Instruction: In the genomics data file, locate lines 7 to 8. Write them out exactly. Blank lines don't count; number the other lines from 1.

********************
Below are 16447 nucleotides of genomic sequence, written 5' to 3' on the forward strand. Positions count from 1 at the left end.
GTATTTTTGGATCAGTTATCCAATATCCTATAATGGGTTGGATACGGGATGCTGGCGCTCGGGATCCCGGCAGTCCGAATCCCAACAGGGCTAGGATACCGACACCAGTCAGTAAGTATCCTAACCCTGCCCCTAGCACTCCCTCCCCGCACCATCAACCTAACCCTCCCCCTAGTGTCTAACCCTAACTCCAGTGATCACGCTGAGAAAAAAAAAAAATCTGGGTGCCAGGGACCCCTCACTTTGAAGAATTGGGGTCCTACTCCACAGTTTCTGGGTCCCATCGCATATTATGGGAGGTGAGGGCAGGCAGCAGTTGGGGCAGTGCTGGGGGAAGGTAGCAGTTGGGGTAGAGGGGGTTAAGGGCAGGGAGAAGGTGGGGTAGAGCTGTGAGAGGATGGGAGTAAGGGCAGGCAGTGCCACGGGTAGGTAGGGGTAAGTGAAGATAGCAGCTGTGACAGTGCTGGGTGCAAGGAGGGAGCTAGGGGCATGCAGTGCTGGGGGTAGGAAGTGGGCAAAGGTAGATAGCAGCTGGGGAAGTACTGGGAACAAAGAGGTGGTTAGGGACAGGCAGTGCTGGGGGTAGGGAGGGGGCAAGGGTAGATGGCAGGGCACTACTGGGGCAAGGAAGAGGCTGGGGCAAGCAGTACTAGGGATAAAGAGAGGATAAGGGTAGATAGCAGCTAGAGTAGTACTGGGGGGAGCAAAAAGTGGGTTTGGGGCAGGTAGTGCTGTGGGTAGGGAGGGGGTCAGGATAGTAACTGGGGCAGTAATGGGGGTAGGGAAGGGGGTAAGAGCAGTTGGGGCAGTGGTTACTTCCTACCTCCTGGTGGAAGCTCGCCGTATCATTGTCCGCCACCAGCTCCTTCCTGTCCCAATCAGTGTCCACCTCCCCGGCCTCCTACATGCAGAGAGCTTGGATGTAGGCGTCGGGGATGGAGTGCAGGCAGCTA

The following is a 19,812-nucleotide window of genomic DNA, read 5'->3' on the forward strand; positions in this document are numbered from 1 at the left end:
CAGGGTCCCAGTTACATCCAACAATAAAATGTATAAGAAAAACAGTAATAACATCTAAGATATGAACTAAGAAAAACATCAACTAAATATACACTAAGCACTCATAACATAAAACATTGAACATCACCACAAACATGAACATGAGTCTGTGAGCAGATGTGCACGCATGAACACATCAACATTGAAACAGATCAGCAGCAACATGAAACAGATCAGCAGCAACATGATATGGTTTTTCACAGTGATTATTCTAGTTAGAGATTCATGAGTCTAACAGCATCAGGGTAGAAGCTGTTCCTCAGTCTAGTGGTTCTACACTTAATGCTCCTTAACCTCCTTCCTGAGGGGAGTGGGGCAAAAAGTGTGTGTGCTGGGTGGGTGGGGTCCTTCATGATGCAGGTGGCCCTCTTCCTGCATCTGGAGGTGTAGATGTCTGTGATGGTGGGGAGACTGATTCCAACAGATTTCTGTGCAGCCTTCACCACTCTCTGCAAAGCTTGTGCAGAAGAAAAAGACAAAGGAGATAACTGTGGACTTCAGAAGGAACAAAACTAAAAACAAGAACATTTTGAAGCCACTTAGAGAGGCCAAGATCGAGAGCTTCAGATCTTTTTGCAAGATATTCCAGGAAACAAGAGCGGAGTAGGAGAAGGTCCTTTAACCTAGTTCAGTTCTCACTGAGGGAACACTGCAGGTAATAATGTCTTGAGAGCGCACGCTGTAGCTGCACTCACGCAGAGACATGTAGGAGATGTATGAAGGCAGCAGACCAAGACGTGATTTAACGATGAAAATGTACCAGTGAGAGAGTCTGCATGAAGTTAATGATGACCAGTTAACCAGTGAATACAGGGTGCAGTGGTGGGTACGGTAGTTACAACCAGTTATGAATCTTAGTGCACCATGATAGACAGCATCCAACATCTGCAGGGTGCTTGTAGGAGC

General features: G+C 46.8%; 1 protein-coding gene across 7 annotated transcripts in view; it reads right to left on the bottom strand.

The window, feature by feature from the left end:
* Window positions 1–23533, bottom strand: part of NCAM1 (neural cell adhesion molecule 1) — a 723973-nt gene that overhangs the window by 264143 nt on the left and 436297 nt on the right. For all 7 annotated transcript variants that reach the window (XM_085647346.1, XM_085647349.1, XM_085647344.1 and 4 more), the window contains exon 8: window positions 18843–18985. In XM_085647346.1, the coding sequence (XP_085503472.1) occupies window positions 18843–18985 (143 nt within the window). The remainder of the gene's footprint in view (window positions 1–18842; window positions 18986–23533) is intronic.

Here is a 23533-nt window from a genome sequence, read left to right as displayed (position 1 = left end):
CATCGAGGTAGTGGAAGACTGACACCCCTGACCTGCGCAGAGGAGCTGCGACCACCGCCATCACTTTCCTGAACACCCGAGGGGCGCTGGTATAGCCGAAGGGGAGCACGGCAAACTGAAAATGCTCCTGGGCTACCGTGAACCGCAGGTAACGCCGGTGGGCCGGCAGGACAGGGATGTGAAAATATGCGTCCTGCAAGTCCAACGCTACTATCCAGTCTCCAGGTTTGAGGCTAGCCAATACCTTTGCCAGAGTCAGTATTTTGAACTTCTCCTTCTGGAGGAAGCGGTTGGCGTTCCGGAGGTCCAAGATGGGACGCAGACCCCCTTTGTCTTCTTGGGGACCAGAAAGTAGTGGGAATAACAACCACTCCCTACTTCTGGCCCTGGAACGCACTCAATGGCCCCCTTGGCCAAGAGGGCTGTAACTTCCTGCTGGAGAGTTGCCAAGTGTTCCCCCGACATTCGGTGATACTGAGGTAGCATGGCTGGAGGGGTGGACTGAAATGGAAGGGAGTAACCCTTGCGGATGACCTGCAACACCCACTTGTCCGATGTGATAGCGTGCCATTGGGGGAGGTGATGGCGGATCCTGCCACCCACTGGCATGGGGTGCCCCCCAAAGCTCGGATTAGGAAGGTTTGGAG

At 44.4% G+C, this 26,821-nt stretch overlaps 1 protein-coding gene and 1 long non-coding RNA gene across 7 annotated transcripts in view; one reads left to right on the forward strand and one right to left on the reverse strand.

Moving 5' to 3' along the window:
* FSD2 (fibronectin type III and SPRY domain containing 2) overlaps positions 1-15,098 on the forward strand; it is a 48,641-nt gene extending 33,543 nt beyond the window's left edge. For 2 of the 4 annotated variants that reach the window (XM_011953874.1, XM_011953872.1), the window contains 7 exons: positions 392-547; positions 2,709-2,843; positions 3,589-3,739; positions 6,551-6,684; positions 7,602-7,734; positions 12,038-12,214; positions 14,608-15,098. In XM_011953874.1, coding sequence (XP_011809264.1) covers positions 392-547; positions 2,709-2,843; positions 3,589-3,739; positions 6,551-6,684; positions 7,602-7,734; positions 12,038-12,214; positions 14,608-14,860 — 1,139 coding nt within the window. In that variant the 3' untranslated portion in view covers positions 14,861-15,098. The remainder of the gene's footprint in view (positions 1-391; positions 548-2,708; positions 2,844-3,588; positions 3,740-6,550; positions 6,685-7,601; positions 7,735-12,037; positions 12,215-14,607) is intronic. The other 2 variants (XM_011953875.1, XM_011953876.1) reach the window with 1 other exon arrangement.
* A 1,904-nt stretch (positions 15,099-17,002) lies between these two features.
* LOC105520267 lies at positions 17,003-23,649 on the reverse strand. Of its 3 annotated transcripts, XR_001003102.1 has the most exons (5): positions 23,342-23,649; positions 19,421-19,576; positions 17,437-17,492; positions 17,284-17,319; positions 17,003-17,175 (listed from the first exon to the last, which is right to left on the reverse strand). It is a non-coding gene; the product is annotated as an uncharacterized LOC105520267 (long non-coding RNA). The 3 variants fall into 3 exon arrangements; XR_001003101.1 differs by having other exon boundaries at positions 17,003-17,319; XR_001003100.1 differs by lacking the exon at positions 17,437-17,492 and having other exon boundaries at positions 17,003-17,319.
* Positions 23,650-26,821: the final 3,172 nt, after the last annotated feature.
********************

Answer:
* Window positions 1–23533, bottom strand: part of NCAM1 (neural cell adhesion molecule 1) — a 723973-nt gene that overhangs the window by 264143 nt on the left and 436297 nt on the right. For all 7 annotated transcript variants that reach the window (XM_085647346.1, XM_085647349.1, XM_085647344.1 and 4 more), the window contains exon 8: window positions 18843–18985. In XM_085647346.1, the coding sequence (XP_085503472.1) occupies window positions 18843–18985 (143 nt within the window). The remainder of the gene's footprint in view (window positions 1–18842; window positions 18986–23533) is intronic.

Here is a 23533-nt window from a genome sequence, read left to right as displayed (position 1 = left end):